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In 2016, the American people will select a new president , and that person will face some of the most difficult challenges this world has ever seen. Climate change and the human impact on it are arguably the biggest problems the next president will have to tackle. With the frenzied season of political promises ahead will come a barrage of media coverage of presidential hopefuls and their proposed policies. Newly-announced presidential candidate Ted Cruz is well known for rejecting climate change, saying “global warming alarmists are the equivalent of the flat-Earthers.” Other candidates are likely to pick and choose which scientific facts they wish to believe as well, but that doesn’t mean the media has to relay their lies without keeping them in check. This new petition is targeted at major media outlets, in the hopes that journalists will hold political candidates accountable for their climate change lies. Can you imagine media coverage that included a fair and balanced reporting of scientific facts? Sign the petition today and send a message to presidential candidates that it’s time to get real about the things they say about climate change in our fragile world. SIGN THE PETITION > Image via Shutterstock Permalink | Add to del.icio.us | digg Post tags: Climate Change , climate change deniers , global warming , media accuracy , media holding political candidates accountable , media reporting on climate change , presidential candidates , scientific facts about climate change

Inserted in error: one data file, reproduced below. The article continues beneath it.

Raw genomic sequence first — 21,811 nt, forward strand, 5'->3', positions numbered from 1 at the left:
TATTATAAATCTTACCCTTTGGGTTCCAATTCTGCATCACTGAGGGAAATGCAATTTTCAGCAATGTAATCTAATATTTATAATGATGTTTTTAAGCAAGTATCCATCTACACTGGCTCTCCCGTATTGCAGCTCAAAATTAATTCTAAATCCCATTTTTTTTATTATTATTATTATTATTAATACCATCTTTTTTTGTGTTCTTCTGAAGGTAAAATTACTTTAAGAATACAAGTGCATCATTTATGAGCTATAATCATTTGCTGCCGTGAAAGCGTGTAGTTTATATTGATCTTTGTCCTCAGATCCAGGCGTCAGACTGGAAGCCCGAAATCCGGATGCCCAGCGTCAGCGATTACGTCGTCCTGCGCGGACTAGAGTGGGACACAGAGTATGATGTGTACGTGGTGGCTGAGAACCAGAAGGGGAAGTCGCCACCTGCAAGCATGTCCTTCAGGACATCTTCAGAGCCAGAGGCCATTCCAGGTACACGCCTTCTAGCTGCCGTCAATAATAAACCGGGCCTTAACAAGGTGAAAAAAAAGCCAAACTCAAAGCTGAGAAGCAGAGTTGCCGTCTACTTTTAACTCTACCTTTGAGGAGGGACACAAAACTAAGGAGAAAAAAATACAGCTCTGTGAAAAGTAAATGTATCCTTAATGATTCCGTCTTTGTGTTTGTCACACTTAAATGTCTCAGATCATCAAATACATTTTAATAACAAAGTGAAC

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PETITION: Tell presidential candidates to stop lying about climate change!

2016 Mercedes-Benz GLE500e is the brand’s first plug-in hybrid SUV

March 30, 2015 by  
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Mercedes-Benz has revealed the 2016 GLE SUV, which officially replaces the popular M-Class SUV. The big news is that the GLE also introduces Mercedes’ first plug-in hybrid SUV – the GLE500e, which can travel up to 19 miles in electric mode. The best part is that it can even travel at speeds up to 81 mph in electric mode, which is much faster than many other plug-in hybrids . Read the rest of 2016 Mercedes-Benz GLE500e is the brand’s first plug-in hybrid SUV Permalink | Add to del.icio.us | digg Post tags: 2015 New York Auto Show , electric motor , GLE , GLE500e , green SUV , green transportation , Mercedes-Benz , Mercedes-Benz GLE , Mercedes-Benz GLE500e , Mercedes-Benz plug-in hybrid , plug-in hybrid , plug-in hybrid suv

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2016 Mercedes-Benz GLE500e is the brand’s first plug-in hybrid SUV

Benjamin Spöth weaves leftover birch plywood into beautiful Upcycle lamps

March 30, 2015 by  
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Read the rest of Benjamin Spöth weaves leftover birch plywood into beautiful Upcycle lamps Permalink | Add to del.icio.us | digg Post tags: Benjamin Spöth , Birch-Plywood , high quality birch plywood , Multiplex , plywood lamp , scrap plywood , upcycle , upcycle lamps

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Benjamin Spöth weaves leftover birch plywood into beautiful Upcycle lamps